The claim of everything being just pseudomyopia and measurement error is also important. Endmyopia progress reports tend to lack analysis to attribute changes to their most likely causes. Many have the form “from X diopters, optometrist prescription, to Y diopters, current self-chosen undercorrection.” This mixes four sources of change: overcorrection at the start, ciliary spasm at the start, undercorrection at the end, and finally, the most relevant value for the debate: long-term change from shortening. Some of the reports compare before-and-after optometrist results, which does remove the systematic error of undercorrection at the end, but in turn adds the statistical noise of optometry results, on which an educated reader will expect sampling bias. Either way, it is often difficult for an outside reader to deconstruct a given report into its likely components, or to assess its significance.

Point is, even though most of the review is nonsense, as things stand, I doubt we could reliably win an argument about it. The evidence is insufficient to concisely shut down all the criticism, which makes it easy for the mainstream to turn debates into mudfights. So for now, rather than getting caught up with this battle, it may be more productive to focus on ironing out the details.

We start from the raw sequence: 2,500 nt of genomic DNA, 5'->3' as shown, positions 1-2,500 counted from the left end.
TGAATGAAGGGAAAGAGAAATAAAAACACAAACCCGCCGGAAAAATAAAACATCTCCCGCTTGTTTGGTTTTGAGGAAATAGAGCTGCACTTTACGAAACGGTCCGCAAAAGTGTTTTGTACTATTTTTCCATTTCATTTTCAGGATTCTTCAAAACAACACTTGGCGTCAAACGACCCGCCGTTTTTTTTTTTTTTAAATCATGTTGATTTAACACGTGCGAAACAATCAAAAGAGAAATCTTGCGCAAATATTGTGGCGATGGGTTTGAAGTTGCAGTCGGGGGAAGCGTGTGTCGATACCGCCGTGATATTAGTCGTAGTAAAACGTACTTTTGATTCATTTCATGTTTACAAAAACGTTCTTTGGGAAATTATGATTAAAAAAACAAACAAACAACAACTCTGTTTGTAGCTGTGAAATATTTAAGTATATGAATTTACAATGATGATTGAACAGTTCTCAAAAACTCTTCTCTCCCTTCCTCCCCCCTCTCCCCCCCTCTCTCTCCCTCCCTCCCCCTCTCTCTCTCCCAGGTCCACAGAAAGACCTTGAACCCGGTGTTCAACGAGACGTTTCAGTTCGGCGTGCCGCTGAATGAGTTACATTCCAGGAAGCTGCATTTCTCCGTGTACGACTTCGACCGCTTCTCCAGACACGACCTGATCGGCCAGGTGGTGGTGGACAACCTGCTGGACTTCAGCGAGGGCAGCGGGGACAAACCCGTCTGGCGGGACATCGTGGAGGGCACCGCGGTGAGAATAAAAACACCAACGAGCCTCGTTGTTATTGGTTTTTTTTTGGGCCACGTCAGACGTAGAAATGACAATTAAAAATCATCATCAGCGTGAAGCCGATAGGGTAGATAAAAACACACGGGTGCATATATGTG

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I certainly would leave a review if I hadn’t already. :wink:
I liked in the response saying, " I have a whole troubleshooting video playlist on Youtube. Unless you’re philosophically enamored by being right more than getting to 20/20, I’d recommend checking that out."
Because for some people that is a real hurdle.

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Which is actually missing from the stated formula of “from prescribed overcorrection to self-chosen undercorrection.”

:slightly_frowning_face:

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Yes… which isn’t to say progress reports must have biometric data. Sometimes it’s possible to infer it.